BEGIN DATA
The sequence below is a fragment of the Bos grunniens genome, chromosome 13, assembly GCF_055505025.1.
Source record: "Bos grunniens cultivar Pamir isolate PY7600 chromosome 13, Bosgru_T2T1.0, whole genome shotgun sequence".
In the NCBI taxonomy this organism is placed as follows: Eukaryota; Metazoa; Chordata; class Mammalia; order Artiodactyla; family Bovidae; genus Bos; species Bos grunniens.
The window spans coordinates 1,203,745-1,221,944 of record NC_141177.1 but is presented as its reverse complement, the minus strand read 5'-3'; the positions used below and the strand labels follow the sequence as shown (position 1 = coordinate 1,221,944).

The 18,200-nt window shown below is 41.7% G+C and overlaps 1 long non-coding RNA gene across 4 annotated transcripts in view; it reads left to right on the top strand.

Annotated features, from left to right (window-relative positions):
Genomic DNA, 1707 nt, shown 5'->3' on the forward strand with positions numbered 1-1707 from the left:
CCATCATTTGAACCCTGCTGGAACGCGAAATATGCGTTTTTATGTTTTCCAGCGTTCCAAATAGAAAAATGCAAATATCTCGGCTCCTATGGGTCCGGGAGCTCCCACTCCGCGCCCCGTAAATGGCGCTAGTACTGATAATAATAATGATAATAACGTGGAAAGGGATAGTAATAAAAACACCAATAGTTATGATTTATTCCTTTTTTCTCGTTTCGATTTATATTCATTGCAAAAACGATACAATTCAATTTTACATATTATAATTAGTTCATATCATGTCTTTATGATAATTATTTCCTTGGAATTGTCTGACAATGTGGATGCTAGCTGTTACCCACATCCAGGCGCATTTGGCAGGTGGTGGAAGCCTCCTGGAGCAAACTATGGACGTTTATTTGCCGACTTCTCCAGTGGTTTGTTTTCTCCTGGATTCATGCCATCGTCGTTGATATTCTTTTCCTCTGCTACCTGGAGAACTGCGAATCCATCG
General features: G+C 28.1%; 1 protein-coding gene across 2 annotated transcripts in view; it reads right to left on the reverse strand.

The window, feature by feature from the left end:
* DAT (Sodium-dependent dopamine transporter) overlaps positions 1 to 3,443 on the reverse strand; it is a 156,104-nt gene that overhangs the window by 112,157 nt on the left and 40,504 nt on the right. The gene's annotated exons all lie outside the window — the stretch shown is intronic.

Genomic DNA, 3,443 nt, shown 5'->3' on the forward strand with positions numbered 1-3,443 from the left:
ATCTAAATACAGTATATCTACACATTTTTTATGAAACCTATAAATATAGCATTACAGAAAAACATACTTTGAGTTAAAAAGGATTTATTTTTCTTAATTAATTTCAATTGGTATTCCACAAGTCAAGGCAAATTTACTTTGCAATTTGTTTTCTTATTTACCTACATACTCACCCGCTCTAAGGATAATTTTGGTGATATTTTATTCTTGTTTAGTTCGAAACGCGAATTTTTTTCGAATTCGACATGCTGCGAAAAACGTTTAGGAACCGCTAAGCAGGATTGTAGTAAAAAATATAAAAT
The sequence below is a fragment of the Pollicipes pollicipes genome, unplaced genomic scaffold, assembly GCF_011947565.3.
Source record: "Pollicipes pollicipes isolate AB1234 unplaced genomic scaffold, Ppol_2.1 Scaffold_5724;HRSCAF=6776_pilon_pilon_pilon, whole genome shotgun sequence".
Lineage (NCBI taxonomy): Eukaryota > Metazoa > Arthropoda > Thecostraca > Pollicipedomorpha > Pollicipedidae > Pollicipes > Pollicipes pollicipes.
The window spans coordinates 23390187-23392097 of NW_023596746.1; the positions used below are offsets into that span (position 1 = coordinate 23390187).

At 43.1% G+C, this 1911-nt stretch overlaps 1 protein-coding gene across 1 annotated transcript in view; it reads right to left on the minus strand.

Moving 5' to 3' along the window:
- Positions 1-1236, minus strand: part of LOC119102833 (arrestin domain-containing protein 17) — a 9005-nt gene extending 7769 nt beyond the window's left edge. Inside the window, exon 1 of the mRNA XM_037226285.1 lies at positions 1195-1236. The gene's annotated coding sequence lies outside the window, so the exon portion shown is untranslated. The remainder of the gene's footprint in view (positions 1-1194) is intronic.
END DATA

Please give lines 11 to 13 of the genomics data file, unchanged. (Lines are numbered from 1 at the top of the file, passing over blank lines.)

* DAT (Sodium-dependent dopamine transporter) overlaps positions 1 to 3,443 on the reverse strand; it is a 156,104-nt gene that overhangs the window by 112,157 nt on the left and 40,504 nt on the right. The gene's annotated exons all lie outside the window — the stretch shown is intronic.

Genomic DNA, 3,443 nt, shown 5'->3' on the forward strand with positions numbered 1-3,443 from the left:
ATCTAAATACAGTATATCTACACATTTTTTATGAAACCTATAAATATAGCATTACAGAAAAACATACTTTGAGTTAAAAAGGATTTATTTTTCTTAATTAATTTCAATTGGTATTCCACAAGTCAAGGCAAATTTACTTTGCAATTTGTTTTCTTATTTACCTACATACTCACCCGCTCTAAGGATAATTTTGGTGATATTTTATTCTTGTTTAGTTCGAAACGCGAATTTTTTTCGAATTCGACATGCTGCGAAAAACGTTTAGGAACCGCTAAGCAGGATTGTAGTAAAAAATATAAAAT